Watching the film all these years later, and knowing what was in store for Downey in the years to come, the film is more of a cultural relic than a meaningful documentary about the political culture of 1992. Downey seemed more interesting in being the center of attention than accurately depicting the political landscape of the time. Of course, we know now, and we probably suspected then, that Downey, despite his talents, was not the most mature individual. He would later spiral downward into a pit of self indulgence from which he would later, finally emerge after nearly a decade of attempting to do so. (In fact, in one portion of the film, Downey comments rather frankly on his struggle with drugs, which modern viewers now know would halt his career for some time just a few years after this 1993 film was released.). However, in 2010, perhaps the young Downey can be forgiven for his political ignorance and his haphazard attempt to report on politics in 1992. Maybe we should just enjoy the film for what it is?
Well, that's not exactly what they did upon the film's arrival in theatres. In 1993, reviewing the documentary at the time of its initial release, Stephen Holden of The New York Times wrote:
It did not, apparently, fare well at the box office. But then again, what documentaries do, especially then? (Michael Moore's big budget pseudo-docs were still years off in the future).
More than an interviewer, Mr. Downey has the impossible task of being the emotional and spiritual grounding wire for the film, which Mark Benjamin and Marc Levin have directed in the style of an jeans commercial on MTV. The film is so jumpy that no one, including Mr. Downey, gets to say much of anything. Adopting a cheery, guy-next-door attitude, he offers autobiographical tidbits about his parents' divorce, his sexual problems with women and his enrollment in a 12-step program, which are supposed to be emblematic of the "Less Than Zero" generation.
Crisscrossing the country with Mr. Downey is the furthest thing from being on the road with Charles Kuralt or Tom Brokaw, since Mr. Downey prefers the role of clown to pundit. Early in the film, he announces he has two sides to his personality, "the good boy" and "the goat boy." The goat boy is shown, stripped to his underwear splashing around in a public fountain. The goat boy prefaces a group interview with some young Wall Street traders who chant "greed is good" with a string of glib obscenities about how he loathes them.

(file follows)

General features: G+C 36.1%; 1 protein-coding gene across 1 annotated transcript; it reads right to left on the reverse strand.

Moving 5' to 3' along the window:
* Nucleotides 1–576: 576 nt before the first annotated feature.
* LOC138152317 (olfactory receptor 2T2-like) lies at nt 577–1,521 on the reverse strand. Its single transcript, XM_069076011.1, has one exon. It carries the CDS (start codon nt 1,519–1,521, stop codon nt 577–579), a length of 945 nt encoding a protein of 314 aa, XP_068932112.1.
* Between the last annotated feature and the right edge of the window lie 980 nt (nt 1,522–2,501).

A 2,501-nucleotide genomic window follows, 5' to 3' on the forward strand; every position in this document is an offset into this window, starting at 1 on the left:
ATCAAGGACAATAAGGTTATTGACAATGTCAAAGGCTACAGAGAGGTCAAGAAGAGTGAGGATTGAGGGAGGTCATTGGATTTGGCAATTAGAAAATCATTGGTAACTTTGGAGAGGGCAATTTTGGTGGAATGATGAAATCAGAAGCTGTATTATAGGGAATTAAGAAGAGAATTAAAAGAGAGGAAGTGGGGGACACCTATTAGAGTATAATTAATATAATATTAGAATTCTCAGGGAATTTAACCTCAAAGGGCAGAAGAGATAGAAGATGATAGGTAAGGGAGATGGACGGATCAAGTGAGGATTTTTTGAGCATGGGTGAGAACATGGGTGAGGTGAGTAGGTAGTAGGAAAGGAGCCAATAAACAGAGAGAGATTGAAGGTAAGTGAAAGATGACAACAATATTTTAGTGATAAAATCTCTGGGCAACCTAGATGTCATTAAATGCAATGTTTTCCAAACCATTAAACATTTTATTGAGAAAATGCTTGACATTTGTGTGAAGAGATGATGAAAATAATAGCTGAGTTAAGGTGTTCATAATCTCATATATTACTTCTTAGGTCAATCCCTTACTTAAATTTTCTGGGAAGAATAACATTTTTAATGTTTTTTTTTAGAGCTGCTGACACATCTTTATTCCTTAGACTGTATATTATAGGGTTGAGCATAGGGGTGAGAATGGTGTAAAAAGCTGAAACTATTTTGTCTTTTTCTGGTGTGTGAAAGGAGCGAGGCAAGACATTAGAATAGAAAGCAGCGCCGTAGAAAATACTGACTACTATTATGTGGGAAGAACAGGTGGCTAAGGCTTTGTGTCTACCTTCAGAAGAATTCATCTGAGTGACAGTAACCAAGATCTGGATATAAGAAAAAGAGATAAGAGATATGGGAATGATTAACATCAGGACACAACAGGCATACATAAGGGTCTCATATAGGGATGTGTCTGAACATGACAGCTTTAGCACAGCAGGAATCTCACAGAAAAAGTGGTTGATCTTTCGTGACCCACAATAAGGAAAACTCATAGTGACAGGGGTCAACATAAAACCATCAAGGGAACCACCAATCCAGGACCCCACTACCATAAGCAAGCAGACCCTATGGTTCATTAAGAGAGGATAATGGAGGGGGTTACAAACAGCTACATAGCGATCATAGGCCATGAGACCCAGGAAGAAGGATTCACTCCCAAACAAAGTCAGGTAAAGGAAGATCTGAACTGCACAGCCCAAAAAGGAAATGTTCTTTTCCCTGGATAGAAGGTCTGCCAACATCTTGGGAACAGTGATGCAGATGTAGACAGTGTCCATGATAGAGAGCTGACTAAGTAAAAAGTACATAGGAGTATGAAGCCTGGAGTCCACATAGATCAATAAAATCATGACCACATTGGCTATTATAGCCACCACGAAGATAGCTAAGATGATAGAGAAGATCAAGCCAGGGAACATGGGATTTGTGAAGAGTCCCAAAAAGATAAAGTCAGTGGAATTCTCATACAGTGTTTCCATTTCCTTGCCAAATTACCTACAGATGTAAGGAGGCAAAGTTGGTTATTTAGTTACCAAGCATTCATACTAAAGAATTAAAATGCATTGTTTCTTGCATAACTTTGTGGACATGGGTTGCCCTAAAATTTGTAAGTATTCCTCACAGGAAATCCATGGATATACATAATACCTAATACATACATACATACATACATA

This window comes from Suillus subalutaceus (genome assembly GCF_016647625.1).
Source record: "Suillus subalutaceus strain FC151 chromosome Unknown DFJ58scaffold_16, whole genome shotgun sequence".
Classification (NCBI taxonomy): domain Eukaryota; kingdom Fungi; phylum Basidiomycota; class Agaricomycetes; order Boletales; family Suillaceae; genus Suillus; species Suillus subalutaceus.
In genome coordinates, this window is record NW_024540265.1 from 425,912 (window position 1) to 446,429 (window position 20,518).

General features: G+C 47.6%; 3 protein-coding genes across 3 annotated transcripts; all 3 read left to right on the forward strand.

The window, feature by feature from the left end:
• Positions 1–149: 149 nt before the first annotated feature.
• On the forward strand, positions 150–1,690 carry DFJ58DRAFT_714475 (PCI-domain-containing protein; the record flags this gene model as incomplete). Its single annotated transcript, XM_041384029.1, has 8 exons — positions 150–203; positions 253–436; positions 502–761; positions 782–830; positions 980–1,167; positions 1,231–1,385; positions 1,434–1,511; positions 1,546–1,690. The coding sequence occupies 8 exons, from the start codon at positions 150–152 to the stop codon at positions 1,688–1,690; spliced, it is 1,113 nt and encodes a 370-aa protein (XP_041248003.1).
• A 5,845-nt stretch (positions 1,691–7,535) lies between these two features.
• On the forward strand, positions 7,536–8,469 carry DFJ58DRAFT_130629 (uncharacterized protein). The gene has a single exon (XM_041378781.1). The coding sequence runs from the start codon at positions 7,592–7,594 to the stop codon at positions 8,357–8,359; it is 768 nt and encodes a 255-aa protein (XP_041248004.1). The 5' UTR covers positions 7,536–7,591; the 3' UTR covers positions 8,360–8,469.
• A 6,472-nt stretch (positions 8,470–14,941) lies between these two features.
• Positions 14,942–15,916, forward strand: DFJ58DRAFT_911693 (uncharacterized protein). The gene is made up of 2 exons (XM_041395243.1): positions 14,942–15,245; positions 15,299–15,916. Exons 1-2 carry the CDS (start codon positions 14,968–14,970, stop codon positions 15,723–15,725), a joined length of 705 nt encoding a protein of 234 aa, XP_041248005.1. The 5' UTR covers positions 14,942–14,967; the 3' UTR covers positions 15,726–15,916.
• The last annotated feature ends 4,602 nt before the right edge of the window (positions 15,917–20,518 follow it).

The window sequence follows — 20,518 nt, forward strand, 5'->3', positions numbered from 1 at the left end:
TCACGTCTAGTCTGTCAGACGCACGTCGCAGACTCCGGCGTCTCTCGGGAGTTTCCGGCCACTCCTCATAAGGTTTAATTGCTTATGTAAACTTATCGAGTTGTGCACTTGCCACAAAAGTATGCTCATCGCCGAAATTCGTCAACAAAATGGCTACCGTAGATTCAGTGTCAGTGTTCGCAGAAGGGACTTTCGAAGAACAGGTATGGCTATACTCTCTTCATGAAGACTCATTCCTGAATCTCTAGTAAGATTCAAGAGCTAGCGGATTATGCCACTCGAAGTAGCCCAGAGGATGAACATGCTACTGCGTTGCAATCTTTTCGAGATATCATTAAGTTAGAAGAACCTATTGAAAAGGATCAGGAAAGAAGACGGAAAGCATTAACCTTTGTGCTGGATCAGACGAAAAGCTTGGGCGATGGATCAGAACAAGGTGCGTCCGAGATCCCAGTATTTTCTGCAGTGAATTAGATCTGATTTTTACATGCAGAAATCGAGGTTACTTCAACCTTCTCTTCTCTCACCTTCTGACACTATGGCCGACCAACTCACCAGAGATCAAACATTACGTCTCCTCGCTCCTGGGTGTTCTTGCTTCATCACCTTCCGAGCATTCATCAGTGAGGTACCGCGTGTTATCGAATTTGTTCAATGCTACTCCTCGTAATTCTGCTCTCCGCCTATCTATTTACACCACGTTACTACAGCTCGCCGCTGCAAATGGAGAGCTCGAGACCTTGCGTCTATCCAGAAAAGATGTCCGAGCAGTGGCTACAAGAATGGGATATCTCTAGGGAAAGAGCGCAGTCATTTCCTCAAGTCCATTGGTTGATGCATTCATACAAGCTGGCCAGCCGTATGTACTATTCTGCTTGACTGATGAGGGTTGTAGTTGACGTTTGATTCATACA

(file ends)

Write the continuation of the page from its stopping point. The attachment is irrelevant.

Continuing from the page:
The Wall Street colloquy is one of the more pungent fragments in "The Last Party," which opens today at the Village East. Far too much of the time, the film dashes around trying to cover as many political bases as possible. Mr. Downey attends marches and demonstrations involving feminists and gay-rights advocates, but the visits are so brief that the issues are barely addressed. Whether the people facing the camera are poor, angry blacks or rich Young Republicans, everybody tries to cram as much rhetoric as possible into their 15 seconds of celluloid. The collective voices add up to a cocktail party din in which no one is heard distinctly.
Back in late 2007, this site located a few of the interviewees featured in the film. Few of them were pleased with their depiction in the final product, and many were not interested in commenting on the film so many years later. Fred Bartlett, Jr., who was featured in the film as a young Republican at the 1992 Republican National Convention, was kind enough to answer a few questions by email regarding the nature of the experience. He and his friends were interviewed as a group by Downey, who discovered that a large group of College Republicans would be assembled at a ranch in Houston during the convention.
Bartlett's 2007 interview with this site is as follows:
1. How would you describe your political beliefs in 1992? How would you compare them to those of 2007?